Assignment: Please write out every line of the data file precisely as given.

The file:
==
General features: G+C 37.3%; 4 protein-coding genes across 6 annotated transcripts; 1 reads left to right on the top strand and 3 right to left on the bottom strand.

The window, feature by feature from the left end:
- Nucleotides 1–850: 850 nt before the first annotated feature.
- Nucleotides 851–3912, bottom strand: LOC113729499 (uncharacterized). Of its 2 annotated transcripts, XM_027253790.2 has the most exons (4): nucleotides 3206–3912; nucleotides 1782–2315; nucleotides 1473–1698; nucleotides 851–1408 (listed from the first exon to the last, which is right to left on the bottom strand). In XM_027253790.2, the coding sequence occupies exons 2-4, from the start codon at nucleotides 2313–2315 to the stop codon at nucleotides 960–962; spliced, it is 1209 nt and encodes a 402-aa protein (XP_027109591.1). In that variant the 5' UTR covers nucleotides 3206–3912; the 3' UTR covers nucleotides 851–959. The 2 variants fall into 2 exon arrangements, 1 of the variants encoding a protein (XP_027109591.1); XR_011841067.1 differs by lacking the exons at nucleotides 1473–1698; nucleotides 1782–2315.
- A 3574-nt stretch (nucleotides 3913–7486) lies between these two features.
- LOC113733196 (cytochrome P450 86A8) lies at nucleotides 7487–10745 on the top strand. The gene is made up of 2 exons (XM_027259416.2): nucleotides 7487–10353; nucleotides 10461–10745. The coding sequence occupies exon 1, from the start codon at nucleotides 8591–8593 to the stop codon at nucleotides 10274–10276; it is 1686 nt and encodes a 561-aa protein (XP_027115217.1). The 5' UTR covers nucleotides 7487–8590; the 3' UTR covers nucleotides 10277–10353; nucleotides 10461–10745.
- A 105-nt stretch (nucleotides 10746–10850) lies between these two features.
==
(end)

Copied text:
General features: G+C 37.3%; 4 protein-coding genes across 6 annotated transcripts; 1 reads left to right on the top strand and 3 right to left on the bottom strand.

The window, feature by feature from the left end:
- Nucleotides 1–850: 850 nt before the first annotated feature.
- Nucleotides 851–3912, bottom strand: LOC113729499 (uncharacterized). Of its 2 annotated transcripts, XM_027253790.2 has the most exons (4): nucleotides 3206–3912; nucleotides 1782–2315; nucleotides 1473–1698; nucleotides 851–1408 (listed from the first exon to the last, which is right to left on the bottom strand). In XM_027253790.2, the coding sequence occupies exons 2-4, from the start codon at nucleotides 2313–2315 to the stop codon at nucleotides 960–962; spliced, it is 1209 nt and encodes a 402-aa protein (XP_027109591.1). In that variant the 5' UTR covers nucleotides 3206–3912; the 3' UTR covers nucleotides 851–959. The 2 variants fall into 2 exon arrangements, 1 of the variants encoding a protein (XP_027109591.1); XR_011841067.1 differs by lacking the exons at nucleotides 1473–1698; nucleotides 1782–2315.
- A 3574-nt stretch (nucleotides 3913–7486) lies between these two features.
- LOC113733196 (cytochrome P450 86A8) lies at nucleotides 7487–10745 on the top strand. The gene is made up of 2 exons (XM_027259416.2): nucleotides 7487–10353; nucleotides 10461–10745. The coding sequence occupies exon 1, from the start codon at nucleotides 8591–8593 to the stop codon at nucleotides 10274–10276; it is 1686 nt and encodes a 561-aa protein (XP_027115217.1). The 5' UTR covers nucleotides 7487–8590; the 3' UTR covers nucleotides 10277–10353; nucleotides 10461–10745.
- A 105-nt stretch (nucleotides 10746–10850) lies between these two features.